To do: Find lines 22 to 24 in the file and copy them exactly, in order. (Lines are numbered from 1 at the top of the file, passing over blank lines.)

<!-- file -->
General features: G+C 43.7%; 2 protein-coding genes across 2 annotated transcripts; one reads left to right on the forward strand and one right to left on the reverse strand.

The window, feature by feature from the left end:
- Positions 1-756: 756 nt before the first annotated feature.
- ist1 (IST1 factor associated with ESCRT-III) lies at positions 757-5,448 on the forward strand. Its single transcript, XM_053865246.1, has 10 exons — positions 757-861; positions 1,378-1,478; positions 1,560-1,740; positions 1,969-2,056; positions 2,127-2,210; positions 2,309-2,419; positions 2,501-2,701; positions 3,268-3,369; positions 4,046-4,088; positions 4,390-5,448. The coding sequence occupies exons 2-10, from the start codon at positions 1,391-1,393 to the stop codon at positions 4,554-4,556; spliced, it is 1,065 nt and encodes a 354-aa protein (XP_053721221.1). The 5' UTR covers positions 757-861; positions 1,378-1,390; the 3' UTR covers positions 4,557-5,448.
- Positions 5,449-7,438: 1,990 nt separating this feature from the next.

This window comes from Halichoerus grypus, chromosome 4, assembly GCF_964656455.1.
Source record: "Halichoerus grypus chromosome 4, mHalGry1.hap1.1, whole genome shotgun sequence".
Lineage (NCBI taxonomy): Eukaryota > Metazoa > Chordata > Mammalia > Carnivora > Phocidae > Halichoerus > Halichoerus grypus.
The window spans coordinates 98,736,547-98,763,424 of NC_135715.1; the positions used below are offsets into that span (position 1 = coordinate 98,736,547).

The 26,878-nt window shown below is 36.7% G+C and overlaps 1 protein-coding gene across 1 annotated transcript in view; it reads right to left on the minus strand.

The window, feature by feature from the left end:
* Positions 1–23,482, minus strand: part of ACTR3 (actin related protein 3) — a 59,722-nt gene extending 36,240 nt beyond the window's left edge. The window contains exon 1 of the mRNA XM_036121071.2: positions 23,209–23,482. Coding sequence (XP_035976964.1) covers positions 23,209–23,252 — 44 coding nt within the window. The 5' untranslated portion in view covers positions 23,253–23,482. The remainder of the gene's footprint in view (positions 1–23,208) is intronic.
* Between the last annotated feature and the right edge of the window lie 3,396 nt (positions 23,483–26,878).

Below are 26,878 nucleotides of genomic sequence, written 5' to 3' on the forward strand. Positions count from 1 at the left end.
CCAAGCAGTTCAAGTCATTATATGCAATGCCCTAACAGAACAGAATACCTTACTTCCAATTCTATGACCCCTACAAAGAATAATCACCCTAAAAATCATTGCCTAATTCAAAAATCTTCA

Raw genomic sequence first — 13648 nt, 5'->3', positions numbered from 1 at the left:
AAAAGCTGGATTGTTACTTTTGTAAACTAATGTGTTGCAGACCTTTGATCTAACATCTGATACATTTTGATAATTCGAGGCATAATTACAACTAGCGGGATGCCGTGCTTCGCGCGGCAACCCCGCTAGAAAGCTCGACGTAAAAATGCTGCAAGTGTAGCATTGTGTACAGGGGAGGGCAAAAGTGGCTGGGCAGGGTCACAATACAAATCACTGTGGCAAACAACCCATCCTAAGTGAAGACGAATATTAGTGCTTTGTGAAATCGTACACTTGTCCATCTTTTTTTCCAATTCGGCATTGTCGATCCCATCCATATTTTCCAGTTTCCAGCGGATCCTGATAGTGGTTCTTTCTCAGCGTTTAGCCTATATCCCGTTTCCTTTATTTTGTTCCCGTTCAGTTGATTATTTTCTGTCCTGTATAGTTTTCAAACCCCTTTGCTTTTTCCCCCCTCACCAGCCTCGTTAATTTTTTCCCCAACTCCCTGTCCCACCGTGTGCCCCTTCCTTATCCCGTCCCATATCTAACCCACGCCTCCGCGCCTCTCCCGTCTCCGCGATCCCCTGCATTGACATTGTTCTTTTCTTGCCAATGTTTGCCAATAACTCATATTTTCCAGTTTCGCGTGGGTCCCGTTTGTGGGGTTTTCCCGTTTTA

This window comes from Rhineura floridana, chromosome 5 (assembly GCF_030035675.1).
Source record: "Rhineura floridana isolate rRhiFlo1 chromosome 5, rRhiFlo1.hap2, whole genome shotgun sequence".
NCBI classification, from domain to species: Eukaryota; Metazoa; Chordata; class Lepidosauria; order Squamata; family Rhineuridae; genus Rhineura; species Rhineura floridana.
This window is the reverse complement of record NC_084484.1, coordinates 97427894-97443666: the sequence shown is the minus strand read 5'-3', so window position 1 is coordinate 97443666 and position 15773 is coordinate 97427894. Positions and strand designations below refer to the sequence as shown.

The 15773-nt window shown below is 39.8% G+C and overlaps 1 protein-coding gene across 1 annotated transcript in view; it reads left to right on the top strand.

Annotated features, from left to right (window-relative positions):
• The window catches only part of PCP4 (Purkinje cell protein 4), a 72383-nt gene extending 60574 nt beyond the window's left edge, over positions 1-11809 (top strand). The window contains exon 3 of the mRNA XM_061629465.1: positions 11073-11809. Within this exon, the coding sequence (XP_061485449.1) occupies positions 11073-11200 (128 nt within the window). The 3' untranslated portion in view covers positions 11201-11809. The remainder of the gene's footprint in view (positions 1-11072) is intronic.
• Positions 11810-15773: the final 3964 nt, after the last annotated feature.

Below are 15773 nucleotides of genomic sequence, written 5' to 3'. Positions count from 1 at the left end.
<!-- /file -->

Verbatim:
The 15773-nt window shown below is 39.8% G+C and overlaps 1 protein-coding gene across 1 annotated transcript in view; it reads left to right on the top strand.

Annotated features, from left to right (window-relative positions):
• The window catches only part of PCP4 (Purkinje cell protein 4), a 72383-nt gene extending 60574 nt beyond the window's left edge, over positions 1-11809 (top strand). The window contains exon 3 of the mRNA XM_061629465.1: positions 11073-11809. Within this exon, the coding sequence (XP_061485449.1) occupies positions 11073-11200 (128 nt within the window). The 3' untranslated portion in view covers positions 11201-11809. The remainder of the gene's footprint in view (positions 1-11072) is intronic.